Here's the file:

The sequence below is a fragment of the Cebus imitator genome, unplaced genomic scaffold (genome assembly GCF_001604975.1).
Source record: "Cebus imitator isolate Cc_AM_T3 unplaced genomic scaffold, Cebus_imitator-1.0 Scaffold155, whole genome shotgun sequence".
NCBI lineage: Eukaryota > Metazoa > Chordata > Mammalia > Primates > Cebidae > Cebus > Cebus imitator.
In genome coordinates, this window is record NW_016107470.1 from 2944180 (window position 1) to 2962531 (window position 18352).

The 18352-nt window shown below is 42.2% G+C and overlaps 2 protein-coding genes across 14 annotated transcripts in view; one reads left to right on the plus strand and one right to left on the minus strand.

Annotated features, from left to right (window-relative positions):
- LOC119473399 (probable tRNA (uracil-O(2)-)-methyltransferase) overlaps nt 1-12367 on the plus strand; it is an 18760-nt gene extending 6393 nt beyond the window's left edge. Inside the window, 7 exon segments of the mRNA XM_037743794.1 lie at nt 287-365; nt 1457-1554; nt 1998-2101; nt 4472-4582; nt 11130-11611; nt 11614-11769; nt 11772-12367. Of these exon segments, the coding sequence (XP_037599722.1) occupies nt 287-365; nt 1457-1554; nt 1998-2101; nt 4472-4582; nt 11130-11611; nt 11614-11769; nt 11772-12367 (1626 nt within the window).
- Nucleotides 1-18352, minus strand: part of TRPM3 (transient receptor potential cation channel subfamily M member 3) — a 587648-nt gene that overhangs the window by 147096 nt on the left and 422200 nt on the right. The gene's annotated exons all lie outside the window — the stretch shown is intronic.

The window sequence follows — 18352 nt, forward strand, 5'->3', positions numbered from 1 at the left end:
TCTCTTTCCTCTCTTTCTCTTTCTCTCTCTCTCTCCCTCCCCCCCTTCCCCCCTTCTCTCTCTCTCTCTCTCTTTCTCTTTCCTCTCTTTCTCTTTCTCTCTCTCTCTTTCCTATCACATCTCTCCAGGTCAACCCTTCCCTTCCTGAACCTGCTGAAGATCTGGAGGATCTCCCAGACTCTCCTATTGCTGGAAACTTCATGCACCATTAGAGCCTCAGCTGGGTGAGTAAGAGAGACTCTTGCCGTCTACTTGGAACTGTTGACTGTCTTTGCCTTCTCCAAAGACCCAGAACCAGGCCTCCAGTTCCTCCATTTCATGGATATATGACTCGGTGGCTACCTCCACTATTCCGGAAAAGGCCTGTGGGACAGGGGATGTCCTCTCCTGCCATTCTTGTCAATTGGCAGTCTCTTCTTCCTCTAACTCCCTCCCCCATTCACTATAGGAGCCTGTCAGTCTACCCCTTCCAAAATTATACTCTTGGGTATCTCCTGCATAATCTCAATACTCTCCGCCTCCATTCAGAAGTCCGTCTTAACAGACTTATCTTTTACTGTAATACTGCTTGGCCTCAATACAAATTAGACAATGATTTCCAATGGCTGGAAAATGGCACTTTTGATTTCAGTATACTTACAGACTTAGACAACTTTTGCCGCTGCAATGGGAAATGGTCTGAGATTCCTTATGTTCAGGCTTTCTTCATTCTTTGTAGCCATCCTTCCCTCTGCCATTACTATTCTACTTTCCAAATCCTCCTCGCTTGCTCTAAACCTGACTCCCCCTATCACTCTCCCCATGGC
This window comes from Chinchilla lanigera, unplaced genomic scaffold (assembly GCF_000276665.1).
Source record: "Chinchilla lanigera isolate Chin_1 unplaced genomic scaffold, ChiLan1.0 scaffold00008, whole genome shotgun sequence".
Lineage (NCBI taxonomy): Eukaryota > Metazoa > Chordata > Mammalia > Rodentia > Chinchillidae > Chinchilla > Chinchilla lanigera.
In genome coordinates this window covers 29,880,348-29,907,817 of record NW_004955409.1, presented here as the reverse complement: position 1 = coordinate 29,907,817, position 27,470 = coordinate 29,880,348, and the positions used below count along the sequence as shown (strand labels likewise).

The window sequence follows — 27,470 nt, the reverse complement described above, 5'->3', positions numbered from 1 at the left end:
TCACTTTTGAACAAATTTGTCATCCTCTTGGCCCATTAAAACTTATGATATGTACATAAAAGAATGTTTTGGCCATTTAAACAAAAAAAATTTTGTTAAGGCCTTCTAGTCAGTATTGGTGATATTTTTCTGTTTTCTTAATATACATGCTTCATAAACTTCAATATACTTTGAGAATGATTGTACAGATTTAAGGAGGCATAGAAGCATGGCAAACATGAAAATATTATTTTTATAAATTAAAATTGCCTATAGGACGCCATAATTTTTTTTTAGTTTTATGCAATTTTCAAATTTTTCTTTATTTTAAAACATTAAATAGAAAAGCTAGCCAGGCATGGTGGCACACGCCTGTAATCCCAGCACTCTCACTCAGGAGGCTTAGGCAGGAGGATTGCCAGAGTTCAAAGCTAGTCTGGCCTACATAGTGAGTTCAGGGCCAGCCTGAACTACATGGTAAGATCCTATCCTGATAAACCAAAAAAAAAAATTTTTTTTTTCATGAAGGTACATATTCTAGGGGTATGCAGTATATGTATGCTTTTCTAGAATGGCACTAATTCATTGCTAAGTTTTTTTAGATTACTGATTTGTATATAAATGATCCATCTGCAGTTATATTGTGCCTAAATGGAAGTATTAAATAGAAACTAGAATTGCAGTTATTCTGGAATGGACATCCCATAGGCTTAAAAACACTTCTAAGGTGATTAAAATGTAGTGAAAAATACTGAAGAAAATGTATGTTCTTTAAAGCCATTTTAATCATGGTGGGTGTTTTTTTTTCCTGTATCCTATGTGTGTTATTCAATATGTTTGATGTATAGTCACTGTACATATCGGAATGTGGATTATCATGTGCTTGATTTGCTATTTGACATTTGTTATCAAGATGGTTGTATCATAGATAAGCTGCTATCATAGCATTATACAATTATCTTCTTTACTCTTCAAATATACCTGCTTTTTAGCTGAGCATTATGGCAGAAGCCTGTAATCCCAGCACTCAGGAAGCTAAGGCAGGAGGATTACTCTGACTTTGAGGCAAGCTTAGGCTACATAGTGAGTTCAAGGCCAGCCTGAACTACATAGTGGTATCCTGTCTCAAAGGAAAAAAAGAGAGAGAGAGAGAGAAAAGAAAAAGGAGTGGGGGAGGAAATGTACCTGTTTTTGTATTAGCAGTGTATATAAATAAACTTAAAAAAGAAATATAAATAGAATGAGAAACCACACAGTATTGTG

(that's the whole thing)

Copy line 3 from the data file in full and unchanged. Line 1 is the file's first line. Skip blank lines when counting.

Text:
NCBI lineage: Eukaryota > Metazoa > Chordata > Mammalia > Primates > Cebidae > Cebus > Cebus imitator.